Implementation strategy package improves PrEP implementation for pregnant women in antenatal care clinics in western Kenya


BACKGROUND: Pre-exposure prophylaxis (PrEP) is safe and effective during pregnancy and postpartum and recommended by the WHO and Kenyan Ministry of Health. Integration of PrEP into antenatal care is promising, but gaps exist in resource-limited settings.
METHODS: Between June-December 2021, we conducted a difference-in-differences study (3 months pre and post intervention; 4 intervention & 4 comparison facilities) in Western Kenya. We tested 3 implementation strategies ' video-based PrEP information, HIV self-testing, and dispensing PrEP in antenatal care rooms ' together to improve PrEP delivery. We compared absolute changes in: proportion of antenatal attendees screened for PrEP (PrEP penetration), proportion receiving all PrEP steps (HIV testing, risk screening, PrEP counseling) (PrEP fidelity), client PrEP knowledge, client satisfaction, and waiting time and service time (a priori outcomes);post hoc we compared the proportion offered PrEP and receiving HIV testing. We measured provider perceptions of acceptability and appropriateness.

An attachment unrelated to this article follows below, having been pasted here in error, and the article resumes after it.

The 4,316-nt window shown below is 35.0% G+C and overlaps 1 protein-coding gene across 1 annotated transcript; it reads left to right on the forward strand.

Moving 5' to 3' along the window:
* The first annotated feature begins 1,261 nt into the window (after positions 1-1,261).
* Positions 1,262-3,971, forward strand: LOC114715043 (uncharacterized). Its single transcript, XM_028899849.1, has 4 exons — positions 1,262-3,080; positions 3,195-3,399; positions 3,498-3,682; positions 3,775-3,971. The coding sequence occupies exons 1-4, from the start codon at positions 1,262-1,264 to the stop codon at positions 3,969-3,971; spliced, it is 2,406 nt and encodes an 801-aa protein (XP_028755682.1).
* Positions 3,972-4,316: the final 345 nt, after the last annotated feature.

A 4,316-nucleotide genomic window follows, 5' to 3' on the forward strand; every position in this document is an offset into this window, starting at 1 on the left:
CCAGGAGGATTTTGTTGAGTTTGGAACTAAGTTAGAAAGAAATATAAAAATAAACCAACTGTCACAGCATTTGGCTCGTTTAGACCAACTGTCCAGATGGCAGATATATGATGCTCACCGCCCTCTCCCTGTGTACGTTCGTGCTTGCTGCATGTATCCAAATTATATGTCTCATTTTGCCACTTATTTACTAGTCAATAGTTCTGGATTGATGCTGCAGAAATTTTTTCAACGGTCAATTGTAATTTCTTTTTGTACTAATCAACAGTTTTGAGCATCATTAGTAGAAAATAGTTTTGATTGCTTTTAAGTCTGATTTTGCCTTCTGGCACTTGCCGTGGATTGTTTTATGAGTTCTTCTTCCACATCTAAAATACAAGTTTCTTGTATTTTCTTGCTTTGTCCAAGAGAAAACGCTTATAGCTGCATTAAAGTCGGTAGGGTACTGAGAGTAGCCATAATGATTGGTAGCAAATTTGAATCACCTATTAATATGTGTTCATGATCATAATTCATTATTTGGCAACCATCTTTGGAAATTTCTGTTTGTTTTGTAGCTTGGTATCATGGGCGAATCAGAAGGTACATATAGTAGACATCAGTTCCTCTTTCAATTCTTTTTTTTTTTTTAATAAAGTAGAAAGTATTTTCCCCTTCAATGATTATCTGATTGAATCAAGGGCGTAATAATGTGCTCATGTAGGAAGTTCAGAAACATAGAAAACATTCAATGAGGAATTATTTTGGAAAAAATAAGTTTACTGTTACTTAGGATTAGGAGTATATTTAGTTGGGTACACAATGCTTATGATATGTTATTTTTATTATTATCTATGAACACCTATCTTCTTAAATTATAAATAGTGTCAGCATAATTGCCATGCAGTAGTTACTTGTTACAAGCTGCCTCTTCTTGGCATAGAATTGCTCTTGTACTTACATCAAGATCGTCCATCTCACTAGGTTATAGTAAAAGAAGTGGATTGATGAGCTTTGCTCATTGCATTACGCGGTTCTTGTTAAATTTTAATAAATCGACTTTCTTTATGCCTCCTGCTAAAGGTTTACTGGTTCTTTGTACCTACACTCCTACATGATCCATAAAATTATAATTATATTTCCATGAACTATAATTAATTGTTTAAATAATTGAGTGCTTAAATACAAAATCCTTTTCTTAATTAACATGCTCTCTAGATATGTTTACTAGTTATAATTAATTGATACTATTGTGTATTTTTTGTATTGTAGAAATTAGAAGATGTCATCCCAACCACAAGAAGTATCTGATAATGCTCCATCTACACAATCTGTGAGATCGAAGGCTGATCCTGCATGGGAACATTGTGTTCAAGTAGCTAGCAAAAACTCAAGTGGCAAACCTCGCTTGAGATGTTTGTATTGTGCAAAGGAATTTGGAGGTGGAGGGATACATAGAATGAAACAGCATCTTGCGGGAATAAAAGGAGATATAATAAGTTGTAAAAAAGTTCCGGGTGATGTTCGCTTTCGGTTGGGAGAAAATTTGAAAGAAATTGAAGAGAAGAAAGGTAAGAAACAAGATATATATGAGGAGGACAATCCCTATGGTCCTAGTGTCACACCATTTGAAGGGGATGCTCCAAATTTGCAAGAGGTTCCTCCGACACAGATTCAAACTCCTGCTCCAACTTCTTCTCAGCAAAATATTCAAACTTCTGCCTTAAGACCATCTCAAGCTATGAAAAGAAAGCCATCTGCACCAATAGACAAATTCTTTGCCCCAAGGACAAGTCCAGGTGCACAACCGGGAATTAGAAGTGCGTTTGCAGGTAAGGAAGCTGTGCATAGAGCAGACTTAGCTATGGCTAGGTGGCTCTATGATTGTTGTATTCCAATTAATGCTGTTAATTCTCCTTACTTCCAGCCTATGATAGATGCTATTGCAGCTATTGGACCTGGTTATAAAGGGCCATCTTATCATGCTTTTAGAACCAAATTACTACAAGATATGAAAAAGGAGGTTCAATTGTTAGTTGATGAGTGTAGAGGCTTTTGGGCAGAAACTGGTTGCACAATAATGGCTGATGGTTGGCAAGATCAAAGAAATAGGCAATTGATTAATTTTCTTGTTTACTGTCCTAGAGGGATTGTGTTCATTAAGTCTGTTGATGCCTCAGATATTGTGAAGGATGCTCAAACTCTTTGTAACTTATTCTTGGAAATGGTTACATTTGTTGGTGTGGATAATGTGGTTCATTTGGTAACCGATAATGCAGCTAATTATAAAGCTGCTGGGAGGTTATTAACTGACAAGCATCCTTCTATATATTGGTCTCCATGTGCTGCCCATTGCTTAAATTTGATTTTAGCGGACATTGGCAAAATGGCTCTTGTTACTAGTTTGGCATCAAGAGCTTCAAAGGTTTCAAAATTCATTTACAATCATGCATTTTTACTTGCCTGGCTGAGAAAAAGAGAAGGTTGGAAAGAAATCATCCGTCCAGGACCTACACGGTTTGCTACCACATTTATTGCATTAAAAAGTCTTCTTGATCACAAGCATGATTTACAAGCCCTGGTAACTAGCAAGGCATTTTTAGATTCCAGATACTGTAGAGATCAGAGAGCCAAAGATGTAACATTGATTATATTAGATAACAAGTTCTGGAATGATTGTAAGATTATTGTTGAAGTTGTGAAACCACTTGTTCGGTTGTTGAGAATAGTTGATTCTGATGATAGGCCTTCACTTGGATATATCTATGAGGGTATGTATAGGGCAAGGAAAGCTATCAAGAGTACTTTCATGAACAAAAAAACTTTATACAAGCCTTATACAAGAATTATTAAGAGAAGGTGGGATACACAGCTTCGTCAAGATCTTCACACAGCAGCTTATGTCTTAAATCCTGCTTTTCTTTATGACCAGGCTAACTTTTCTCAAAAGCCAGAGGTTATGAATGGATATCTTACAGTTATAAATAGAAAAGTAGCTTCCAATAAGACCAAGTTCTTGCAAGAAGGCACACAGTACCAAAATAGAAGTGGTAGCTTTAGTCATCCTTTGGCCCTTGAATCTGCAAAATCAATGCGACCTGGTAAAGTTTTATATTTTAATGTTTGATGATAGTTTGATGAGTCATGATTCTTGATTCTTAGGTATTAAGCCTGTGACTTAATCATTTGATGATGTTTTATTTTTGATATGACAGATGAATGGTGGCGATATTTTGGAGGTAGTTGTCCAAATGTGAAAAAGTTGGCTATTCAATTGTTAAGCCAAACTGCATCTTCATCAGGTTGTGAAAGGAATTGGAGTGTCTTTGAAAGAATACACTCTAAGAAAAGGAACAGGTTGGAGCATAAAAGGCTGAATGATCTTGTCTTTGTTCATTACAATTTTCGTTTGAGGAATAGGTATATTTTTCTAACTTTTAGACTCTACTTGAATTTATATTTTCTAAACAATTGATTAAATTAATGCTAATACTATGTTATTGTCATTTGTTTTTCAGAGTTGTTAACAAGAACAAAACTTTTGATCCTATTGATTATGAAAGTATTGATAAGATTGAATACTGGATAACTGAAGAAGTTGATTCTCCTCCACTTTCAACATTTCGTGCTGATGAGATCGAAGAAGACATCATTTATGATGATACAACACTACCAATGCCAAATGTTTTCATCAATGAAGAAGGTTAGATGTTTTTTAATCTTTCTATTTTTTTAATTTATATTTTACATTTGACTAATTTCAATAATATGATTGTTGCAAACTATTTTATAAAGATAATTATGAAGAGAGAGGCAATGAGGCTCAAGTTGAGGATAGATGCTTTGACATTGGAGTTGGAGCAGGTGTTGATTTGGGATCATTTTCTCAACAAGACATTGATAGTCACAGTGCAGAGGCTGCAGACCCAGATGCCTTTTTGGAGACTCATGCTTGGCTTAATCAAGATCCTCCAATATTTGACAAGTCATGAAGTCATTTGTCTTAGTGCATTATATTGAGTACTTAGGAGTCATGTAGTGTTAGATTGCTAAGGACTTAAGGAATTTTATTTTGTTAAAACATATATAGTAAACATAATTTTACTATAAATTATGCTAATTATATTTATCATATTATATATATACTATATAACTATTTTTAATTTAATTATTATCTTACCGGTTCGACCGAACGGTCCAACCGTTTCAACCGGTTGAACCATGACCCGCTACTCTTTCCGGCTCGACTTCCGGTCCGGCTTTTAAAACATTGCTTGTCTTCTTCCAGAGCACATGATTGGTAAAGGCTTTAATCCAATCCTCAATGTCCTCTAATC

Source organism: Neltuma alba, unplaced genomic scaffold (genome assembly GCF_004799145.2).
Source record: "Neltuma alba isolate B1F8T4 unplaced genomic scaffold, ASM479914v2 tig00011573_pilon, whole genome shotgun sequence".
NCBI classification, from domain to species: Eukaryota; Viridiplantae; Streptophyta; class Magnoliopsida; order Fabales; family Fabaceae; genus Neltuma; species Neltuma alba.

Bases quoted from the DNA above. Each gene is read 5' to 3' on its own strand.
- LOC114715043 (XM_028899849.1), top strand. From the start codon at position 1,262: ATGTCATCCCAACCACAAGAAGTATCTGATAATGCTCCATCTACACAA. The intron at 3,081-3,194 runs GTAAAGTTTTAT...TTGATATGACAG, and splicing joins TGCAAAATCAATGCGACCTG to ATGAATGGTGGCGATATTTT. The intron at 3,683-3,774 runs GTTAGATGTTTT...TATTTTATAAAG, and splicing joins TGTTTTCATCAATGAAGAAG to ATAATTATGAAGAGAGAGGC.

RESULTS: Overall, 1,919 women were assessed for PrEP outcomes (960 in intervention and 958 in comparison) and 768 for service timings.
PrEP penetration (+5 percentage points; p=0.010), PrEP fidelity (+7 percentage points; p=0.073), and PrEP offer (+4 percentage points; p=0.004) changes were higher in intervention versus comparison facilities.
Client PrEP knowledge (+1.8/6 total points; p<0.001) and client satisfaction (+0.7/30 total points; p=0.003) changes were higher in intervention versus comparison facilities. Provider perceptions of implementation strategies was favorable (median acceptability: 20/20; median appropriateness: 19.5/20).
We observed no differences in service time (+0.9 minutes; p=0.328) or HIV testing (-5 percentage points, p=0.46), and a small increase in waiting time (+1.4 minutes; p=0.009).
However, absolute levels in the PrEP cascade remained suboptimal; no step besides HIV testing exceeded 33% coverage.

CONCLUSIONS: This implementation strategy package may be useful to integrate PrEP provision into antenatal clinics. It enhanced PrEP delivery across implementation outcomes and client satisfaction without meaningfully increasing wait time or decreasing provider-client time.

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